Yesterday I went to see the absolutely fantastic “The Imitation Game”, featuring Benedict Cumberbatch and Keira Knightly. Set during the Second World War, this film follows the story of Alan Turing, a mathematician, hired by the government to break the Enigma Code, a communication system set up by the Nazi’s. By doing so, meant that this small group of scholars, linguists, chess champions and intelligence officers helped to shorten the war, and save thousands of lives.
I have to say, in terms of films this year, I was starting to get a bit disappointed. There were so many films which I wanted to be good, but there was just something missing… until I saw “The Imitation Game”. It had everything- a brilliant cast, including Mark Strong, and Allen Leech, it had a plot full of drama from start to finish, and it was emotional. It wasn’t just your average war film with guns and fighting the enemy- in fact, it was ultimately about fighting for something you believe in. A drama filled with suspense, with mystery after mystery leaving the audience on the edge of their seats, it is easily one of the best films of this year.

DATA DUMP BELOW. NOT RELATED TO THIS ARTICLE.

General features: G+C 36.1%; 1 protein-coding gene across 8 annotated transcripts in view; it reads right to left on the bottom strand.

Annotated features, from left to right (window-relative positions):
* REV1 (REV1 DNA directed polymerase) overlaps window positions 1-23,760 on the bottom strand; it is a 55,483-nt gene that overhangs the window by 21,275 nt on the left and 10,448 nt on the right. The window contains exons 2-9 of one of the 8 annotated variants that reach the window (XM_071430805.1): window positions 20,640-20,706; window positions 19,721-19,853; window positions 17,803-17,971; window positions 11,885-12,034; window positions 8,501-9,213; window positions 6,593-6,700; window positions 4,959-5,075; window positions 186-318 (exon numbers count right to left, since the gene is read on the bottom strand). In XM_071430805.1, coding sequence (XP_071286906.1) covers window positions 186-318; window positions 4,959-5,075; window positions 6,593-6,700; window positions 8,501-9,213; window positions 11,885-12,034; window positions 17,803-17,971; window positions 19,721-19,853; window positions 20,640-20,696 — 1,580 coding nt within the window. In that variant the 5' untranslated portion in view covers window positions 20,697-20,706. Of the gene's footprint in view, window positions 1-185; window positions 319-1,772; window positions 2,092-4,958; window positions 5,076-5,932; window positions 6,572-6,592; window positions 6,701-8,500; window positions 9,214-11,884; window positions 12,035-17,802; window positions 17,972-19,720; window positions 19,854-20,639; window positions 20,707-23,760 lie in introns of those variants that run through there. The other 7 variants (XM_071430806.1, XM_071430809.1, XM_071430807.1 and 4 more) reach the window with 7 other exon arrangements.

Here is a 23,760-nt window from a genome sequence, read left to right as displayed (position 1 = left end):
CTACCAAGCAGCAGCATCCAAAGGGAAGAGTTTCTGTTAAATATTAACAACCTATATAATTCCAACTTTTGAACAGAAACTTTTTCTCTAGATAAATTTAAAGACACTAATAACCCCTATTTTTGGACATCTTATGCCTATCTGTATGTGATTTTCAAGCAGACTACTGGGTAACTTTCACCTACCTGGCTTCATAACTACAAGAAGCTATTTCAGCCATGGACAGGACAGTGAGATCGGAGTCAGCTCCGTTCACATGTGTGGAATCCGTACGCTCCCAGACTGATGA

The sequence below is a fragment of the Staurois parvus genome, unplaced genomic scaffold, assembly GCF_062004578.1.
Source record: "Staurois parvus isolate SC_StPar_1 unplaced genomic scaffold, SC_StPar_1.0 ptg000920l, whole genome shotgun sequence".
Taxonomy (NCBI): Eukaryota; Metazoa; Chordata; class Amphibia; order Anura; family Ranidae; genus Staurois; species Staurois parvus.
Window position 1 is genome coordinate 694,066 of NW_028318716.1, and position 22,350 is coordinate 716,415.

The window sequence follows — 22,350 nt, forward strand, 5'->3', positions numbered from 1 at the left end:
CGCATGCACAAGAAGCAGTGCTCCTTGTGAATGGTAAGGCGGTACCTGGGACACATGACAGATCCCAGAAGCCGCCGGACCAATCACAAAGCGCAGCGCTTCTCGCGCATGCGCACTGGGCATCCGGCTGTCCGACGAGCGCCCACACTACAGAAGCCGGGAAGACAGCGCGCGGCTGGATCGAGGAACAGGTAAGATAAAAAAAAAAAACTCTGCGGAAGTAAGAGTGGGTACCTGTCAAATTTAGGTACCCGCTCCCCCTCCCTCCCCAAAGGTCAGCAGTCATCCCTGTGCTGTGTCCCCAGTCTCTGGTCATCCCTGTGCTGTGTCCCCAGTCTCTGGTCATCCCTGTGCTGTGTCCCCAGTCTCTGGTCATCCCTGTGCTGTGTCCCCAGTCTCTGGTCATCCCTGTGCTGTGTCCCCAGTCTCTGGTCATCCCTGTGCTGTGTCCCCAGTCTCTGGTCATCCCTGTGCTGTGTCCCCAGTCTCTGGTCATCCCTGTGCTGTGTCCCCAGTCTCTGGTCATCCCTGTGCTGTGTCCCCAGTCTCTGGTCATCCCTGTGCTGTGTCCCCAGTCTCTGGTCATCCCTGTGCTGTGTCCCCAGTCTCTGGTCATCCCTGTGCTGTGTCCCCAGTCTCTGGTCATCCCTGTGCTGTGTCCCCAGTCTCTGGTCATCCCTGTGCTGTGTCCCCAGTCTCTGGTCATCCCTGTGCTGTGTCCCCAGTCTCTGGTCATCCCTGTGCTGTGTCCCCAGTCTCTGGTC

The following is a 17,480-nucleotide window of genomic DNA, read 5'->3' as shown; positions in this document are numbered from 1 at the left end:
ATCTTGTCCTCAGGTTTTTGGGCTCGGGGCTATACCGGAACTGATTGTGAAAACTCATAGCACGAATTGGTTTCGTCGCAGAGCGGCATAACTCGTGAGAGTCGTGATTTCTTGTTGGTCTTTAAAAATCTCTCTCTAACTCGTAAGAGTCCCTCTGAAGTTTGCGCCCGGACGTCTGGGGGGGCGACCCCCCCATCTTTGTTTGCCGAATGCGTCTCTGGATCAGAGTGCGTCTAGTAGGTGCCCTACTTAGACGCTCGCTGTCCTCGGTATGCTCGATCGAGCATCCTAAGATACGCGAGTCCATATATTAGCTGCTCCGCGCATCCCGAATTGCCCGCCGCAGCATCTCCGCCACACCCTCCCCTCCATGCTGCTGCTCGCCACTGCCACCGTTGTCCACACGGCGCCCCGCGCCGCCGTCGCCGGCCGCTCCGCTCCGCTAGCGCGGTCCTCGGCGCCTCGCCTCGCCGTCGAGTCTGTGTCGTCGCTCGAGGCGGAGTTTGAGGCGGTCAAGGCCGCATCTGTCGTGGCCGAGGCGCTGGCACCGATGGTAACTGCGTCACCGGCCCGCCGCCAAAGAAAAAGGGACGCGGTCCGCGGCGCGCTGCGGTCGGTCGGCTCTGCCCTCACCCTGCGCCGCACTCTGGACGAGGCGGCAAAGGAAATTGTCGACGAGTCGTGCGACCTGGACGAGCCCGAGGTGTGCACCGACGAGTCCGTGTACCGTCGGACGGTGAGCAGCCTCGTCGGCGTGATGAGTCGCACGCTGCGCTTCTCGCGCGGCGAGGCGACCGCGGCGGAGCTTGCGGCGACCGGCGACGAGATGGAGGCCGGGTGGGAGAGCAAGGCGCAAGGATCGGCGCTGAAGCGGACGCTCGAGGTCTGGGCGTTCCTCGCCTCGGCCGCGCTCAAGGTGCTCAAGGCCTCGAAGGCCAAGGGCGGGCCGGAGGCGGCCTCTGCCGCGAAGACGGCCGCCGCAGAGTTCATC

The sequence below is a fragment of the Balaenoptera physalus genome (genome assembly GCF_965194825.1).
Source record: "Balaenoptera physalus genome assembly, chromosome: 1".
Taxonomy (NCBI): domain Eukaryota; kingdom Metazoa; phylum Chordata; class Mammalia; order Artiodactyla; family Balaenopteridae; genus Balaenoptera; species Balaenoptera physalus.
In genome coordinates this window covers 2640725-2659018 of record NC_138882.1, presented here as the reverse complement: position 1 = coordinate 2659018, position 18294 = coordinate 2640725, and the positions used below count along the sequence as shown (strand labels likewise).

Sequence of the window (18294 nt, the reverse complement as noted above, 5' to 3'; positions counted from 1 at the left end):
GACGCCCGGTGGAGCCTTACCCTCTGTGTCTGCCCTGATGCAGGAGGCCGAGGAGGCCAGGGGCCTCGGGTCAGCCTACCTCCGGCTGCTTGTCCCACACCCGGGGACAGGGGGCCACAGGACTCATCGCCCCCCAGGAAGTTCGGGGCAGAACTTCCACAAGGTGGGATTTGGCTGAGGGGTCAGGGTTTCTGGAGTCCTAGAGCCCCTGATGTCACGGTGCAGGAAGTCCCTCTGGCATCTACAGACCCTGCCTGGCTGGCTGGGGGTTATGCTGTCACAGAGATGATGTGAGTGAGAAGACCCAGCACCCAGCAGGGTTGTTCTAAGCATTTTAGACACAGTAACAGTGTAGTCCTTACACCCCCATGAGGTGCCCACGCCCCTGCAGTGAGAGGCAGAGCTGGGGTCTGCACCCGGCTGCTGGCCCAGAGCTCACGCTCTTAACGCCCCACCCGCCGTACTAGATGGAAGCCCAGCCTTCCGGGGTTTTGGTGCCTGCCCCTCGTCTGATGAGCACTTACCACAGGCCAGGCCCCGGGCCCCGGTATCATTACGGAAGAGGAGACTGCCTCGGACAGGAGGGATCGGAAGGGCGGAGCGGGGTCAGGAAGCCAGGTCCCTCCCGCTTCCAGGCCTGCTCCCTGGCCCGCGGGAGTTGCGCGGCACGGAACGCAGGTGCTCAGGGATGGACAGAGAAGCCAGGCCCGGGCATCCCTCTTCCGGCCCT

I may sound biased when I write this, because I am a massive Cumberbatch fan, and I also love Allen Leech in Downton Abbey, but after seeing “The Imitation Game”, my admiration for these actors, and all the others, has risen loads. I mean, I knew Cumberbatch was a good actor- I think we all knew that already- but his performance was just amazing. I’m actually struggling for words to describe how good it was, which defies the point of a review, really… maybe it’s because it’s been ages since I wrote my last review…
I’m really glad that “The Imitation Game” has been nominated for the amount of awards it has been. It really deserves it. And I highly recommend that you go and see it if you haven’t already- go and see it again if you have! If you’re not into war films, then I still recommend it, because as I said, it’s not really the fighting side of it. Yes, it does have references every here and there, but it enhances the drama and the story.